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Destinations, Dreams and Dogs - International adventure with a fast-track family (& dogs) of Old World values, adopting the Russian-Italian-American good life on the go…!

The Sandwich, Slider and Triple-Decker Generations

For a couple of decades now, the middle-aged baby boomers with both dependent children and parents over the age of seventy have been known as the “sandwich generation”.  I think it refers to trying to squeeze your own life and needs somewhere inbetween the pressing demands of the generation coming before and behind.

Then again, maybe it refers to the fact that your time is so pressed, you’ll only be grabbing a quick sandwich from now on.  Or, it could mean that with funds slipping through your fingers faster than quicksand, you only have money for a baloney sandwich.

I know that some of you, in the grand scheme of sandwich life are definitely sliders, facing a pile of those mini-hamburgers that look so petitie, but add up to 1000% more calories than a regular burger when they’re stacked on a plate.  Life is stacking up with medical care for an aging parent, balanced with regular doctor and dental visits, summer camps, and clothes for the kids.

Others of us have responsibilities piled up in triple-decker BLT fashion—when one small component of the sandwich shifts, the whole thing is in danger of toppling.  We juggle work, kids, aging parents, homes, community actiivities, and the occasional minute of down-time for ourselves.

It’s no different for our family, probably the sub sandwich that we’ve customized to the point that it has as much bang for the buck as a Big Mac.  We have responsibilities coming out of our ears, and still, it’s nowhere near what many people have to handle.  My hat’s off to those of you dealing with so much in life.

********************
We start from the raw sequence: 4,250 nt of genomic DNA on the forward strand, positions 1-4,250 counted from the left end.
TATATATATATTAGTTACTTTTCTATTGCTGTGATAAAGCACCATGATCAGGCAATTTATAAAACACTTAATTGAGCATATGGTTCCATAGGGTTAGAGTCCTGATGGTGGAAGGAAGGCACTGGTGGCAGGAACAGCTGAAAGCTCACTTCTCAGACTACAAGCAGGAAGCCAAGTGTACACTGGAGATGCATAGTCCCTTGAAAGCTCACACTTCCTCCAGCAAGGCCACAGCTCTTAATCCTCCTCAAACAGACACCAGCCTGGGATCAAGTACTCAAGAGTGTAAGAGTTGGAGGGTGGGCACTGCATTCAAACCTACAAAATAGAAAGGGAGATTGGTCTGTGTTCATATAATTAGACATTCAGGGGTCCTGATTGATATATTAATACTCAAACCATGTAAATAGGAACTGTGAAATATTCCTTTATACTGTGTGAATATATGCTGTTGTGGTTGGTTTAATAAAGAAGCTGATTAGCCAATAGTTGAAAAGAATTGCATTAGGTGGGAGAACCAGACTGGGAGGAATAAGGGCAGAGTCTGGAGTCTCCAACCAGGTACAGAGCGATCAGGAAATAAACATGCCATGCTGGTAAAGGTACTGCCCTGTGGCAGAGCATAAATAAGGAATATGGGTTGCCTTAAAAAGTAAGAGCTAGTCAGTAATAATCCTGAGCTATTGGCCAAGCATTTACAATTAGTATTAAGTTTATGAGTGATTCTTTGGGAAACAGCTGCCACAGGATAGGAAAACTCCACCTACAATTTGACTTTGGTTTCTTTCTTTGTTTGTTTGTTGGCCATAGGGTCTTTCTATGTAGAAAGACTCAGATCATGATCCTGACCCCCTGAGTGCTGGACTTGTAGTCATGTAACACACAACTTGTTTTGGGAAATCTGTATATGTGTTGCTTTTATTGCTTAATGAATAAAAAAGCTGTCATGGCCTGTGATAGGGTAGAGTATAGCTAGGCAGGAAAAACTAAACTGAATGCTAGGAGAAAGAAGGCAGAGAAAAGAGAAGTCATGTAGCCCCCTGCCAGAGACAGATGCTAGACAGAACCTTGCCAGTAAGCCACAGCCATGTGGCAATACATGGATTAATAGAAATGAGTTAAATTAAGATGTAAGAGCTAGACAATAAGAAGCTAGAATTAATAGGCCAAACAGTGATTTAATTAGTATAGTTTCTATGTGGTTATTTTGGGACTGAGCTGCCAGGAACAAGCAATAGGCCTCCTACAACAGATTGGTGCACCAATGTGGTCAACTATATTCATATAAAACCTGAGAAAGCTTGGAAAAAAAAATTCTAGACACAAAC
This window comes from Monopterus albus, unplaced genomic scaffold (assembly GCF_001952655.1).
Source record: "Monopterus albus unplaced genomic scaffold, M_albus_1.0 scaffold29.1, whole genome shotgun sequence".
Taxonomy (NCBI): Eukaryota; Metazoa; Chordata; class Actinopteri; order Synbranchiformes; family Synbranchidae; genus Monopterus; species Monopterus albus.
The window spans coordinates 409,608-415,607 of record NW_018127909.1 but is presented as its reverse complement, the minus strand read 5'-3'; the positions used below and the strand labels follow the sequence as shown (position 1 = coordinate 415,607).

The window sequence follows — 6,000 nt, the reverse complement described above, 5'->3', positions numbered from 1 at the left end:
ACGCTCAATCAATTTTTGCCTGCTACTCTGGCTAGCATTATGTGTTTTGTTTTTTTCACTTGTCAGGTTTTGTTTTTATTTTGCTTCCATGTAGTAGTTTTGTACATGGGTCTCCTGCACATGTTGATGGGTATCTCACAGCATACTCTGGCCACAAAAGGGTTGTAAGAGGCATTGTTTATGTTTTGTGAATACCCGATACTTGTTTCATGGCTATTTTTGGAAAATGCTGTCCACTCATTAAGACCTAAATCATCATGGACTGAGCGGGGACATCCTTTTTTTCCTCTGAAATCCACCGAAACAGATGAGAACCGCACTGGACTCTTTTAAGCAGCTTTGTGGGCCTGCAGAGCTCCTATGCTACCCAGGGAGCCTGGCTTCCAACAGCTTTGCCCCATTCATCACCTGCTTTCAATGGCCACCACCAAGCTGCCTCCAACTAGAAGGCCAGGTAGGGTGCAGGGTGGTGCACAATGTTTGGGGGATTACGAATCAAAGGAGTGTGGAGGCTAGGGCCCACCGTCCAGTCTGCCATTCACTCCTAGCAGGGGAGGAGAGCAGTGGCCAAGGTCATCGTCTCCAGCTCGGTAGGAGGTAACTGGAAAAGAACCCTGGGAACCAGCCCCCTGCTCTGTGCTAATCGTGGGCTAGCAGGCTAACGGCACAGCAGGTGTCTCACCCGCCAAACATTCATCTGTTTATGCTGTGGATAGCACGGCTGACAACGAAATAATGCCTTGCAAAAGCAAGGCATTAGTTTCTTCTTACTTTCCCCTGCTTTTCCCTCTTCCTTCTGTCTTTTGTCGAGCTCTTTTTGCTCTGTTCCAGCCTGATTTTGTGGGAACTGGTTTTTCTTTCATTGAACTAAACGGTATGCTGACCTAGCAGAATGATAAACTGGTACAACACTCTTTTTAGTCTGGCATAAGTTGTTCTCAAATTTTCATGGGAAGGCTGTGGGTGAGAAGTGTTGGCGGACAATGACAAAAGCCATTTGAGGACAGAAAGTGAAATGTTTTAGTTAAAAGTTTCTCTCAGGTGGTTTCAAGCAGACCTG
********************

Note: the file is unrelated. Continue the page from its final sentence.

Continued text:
My children have two grandparents left on our side of the family:  My dad and Benedetto’s mom.  They Skype in Russian with their grandfather each week and he’s fairly healthy, married to a nice lady.   My mother-in-law, though, is a bit older and not doing so well.

Every month or so, we load up the kids, the dogs, and the cooler to go and visit my husband’s aging mother.  She moved closer to his younger sister, just three hours away, which is a big change from being over half a country away.  Her health and memory failing, we feel fortunate to be able to spend time with her.  She resides in an assisted living facility, featuring an historic home with wraparound porch under shade trees and modern wings to house the elderly.

It’s not a huge place, but quite pleasant.  This is the type of old folks’ home most dream of:  kind caregivers who know everyone’s name, and medication, and grandchildren.  They welcome the children, and dogs, and smuggled-in pints of ice cream.  They communicate with family members.

“Your mother has gained twenty pounds,” the social worker reports.

On a woman who could easily afford to gain fifty pounds, it’s not much of a statement.

“Rose really doesn’t eat much at meals,” she continues, “just picks at her food.  Then we found her going from office to office, visiting workers, and they would each make her coffee and a snack.  Nobody knew that the others were doing the same….”

All of this for a woman who never really ate much in the way of sweets.  Now she felt that she was an employee of the facility and would go to do her “paperwork” in the office.  As long as she was not masquerading as a doctor, the staff humored her.

With her advancing age came increased confusion.  We sat in the lovely atrium, dishing out ice cream, while Benedetto went to fetch her, at last wheeling her into the room.  The children hugged her hello, while she started with the true confessions.

“We have to get Patrizia out of here,” she confided, referring to Benedetto’s younger sister who lived nearby.  “This is no place for her to be.”

The kids glanced at me, eyes darting sideways between us.

“She’s confused,” I whispered.